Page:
What a time to be alive, man. UpSpec Gaming has introduced a collapsible screen for attaching to your Xbox Series S, making your home console a portable experience! Best of all, there is a sale happening right now (check the links at the bottom to see if it’s still happening). You get $50 off the screen and up to 50% off the accessories. The xScreen is here and I have many thoughts on it. Let’s go!
The power and performance of the Xbox Series S can now be taken anywhere. xScreen is a fully integrated folding screen that seamlessly attaches onto the Xbox Series S. This transforms your device into a laptop form factor that can be easily transported and used anywhere there is a power outlet. xScreen perfectly complements the stunning aesthetic of the Xbox Series S to create a single cohesive unit.
- 11.6″ IPS screen which is the largest screen size available to fit within the Xbox Series S footprint
- 1080p 60hz resolution, a perfect match for how most games are optimised for the Xbox Series S
- Integrated stereo speakers
- Built-in controls for screen settings and volume
- Cable-free attachment solution – only original Xbox power cable required
- Optional cross-hair overlay for use in FPS games
- HDMI-CEC Xbox power off function on screen close to prevent overheating
- Ability to swap colored latches (optional accessory)
- Optional “stand-mode” orientation using stand feet (optional accessory)
- Custom carry case enables transport of everything you need in the smallest possible form factor (optional accessory)
xScreen & Accessories Unboxing Video:
- Build Quality. Usually when I discuss build quality in a product, I mean “here’s what it’s made of and how durable is that”. Today we have a screen to review, so I really, really don’t want to find out how breakable it might be. But we can still discuss what it’s made of and if I feel if it’s flimsy or not.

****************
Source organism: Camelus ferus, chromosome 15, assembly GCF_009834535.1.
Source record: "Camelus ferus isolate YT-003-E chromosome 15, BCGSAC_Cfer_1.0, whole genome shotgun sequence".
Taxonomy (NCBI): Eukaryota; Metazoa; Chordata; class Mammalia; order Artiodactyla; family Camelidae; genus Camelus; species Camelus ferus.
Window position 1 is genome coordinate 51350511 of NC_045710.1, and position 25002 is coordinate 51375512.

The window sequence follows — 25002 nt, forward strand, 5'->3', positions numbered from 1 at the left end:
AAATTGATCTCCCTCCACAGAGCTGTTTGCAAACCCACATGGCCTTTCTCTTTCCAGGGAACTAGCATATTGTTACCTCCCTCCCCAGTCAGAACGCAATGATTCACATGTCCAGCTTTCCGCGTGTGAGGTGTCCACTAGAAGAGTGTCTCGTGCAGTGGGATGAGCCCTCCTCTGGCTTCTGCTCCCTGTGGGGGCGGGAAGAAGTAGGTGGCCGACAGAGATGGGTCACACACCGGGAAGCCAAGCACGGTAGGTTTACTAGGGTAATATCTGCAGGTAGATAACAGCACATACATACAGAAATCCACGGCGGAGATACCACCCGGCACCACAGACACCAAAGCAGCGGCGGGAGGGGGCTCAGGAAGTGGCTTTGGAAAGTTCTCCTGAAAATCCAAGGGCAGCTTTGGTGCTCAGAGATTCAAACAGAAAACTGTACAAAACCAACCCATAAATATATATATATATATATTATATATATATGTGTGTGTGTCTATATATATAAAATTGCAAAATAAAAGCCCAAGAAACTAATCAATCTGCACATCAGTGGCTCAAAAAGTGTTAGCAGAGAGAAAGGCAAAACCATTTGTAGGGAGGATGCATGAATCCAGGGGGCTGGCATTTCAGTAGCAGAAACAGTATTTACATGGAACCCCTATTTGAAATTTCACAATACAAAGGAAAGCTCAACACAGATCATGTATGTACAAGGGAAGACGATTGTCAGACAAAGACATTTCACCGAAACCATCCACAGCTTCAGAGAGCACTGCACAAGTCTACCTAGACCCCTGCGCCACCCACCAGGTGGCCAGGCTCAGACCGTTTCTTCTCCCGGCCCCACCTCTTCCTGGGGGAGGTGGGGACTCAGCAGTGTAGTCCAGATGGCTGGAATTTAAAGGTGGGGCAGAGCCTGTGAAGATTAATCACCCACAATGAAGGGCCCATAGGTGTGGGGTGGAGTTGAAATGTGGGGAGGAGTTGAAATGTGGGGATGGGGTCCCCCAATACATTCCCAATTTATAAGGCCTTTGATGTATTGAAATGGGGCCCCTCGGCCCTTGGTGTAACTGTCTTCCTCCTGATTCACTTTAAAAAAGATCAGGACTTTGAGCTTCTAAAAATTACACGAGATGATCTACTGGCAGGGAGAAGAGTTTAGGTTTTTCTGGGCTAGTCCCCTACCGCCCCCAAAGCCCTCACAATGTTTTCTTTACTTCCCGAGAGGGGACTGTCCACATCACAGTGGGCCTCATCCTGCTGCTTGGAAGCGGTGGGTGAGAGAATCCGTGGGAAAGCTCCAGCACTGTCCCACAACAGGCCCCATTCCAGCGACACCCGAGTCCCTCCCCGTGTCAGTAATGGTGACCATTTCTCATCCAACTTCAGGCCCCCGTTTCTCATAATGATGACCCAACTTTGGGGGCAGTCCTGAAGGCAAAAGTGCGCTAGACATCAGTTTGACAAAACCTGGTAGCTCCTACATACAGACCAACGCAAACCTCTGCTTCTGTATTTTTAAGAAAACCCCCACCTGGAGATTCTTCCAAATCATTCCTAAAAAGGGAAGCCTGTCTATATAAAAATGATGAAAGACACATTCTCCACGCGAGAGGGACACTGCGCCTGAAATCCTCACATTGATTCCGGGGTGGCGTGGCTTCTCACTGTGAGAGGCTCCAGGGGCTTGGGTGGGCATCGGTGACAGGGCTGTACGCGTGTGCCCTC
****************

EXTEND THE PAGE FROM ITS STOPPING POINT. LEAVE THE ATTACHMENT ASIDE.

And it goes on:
First of all, the screen feels just like a standard monitor with a matte finish. I’m not certain of what they’re comprised of, but presumably a panel of plexiglass. Around the screen itself is a plastic bezel, about an inch wide each direction. Below that you’ll find the hinge to the xScreen. I feel as though this hinge does not get enough love when you’re looking online for information about the xScreen. The hinge is perfectly engineered so that it has the correct amount of resistance for opening and closing. It also is strong enough to stay at the exact angle that you opened it to. The 3DS is significantly smaller and couldn’t have done this, it required hinges with predetermined holding points.
Below the screen are the speakers on the left and right. They appear to be stereo and do indeed sound that way. I’ll have more on the sound of the xScreen later on. In between the speakers are five dedicated function buttons to help you improve your xScreen experience. We’ll also go into their purpose soon enough. But I want to discuss quickly how they’re built. Each button is completely flush with the surface of the plastic. They’re about an inch apart, so you don’t accidentally press two at the same time. Since they’re small in diameter and flush, they’re a bit hard to press accurately each time. They’re still functional buttons covering tact switches, but practice makes perfect.